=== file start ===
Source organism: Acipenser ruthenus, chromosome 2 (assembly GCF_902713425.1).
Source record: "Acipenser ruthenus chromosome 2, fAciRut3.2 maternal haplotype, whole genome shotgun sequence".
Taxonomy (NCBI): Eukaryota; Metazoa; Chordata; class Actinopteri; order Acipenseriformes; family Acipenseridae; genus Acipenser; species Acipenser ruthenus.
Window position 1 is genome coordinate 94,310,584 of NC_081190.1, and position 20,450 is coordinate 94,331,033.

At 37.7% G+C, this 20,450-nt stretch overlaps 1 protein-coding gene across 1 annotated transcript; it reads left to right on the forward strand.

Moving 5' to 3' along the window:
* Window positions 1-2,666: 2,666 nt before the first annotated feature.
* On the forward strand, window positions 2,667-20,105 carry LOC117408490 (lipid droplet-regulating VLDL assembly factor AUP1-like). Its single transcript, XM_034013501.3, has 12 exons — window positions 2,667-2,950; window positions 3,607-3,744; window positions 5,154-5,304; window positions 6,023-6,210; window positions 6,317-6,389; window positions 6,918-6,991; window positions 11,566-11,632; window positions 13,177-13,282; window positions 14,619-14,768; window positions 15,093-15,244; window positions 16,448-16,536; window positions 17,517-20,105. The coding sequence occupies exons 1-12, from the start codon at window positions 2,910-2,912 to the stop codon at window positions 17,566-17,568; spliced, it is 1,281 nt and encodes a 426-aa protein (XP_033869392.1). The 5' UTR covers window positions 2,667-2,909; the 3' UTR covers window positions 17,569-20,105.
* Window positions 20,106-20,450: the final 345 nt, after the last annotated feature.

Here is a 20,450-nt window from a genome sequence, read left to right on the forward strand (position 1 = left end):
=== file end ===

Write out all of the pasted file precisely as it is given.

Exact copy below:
Source organism: Acipenser ruthenus, chromosome 2 (assembly GCF_902713425.1).
Source record: "Acipenser ruthenus chromosome 2, fAciRut3.2 maternal haplotype, whole genome shotgun sequence".
Taxonomy (NCBI): Eukaryota; Metazoa; Chordata; class Actinopteri; order Acipenseriformes; family Acipenseridae; genus Acipenser; species Acipenser ruthenus.
Window position 1 is genome coordinate 94,310,584 of NC_081190.1, and position 20,450 is coordinate 94,331,033.

At 37.7% G+C, this 20,450-nt stretch overlaps 1 protein-coding gene across 1 annotated transcript; it reads left to right on the forward strand.

Moving 5' to 3' along the window:
* Window positions 1-2,666: 2,666 nt before the first annotated feature.
* On the forward strand, window positions 2,667-20,105 carry LOC117408490 (lipid droplet-regulating VLDL assembly factor AUP1-like). Its single transcript, XM_034013501.3, has 12 exons — window positions 2,667-2,950; window positions 3,607-3,744; window positions 5,154-5,304; window positions 6,023-6,210; window positions 6,317-6,389; window positions 6,918-6,991; window positions 11,566-11,632; window positions 13,177-13,282; window positions 14,619-14,768; window positions 15,093-15,244; window positions 16,448-16,536; window positions 17,517-20,105. The coding sequence occupies exons 1-12, from the start codon at window positions 2,910-2,912 to the stop codon at window positions 17,566-17,568; spliced, it is 1,281 nt and encodes a 426-aa protein (XP_033869392.1). The 5' UTR covers window positions 2,667-2,909; the 3' UTR covers window positions 17,569-20,105.
* Window positions 20,106-20,450: the final 345 nt, after the last annotated feature.

Here is a 20,450-nt window from a genome sequence, read left to right on the forward strand (position 1 = left end):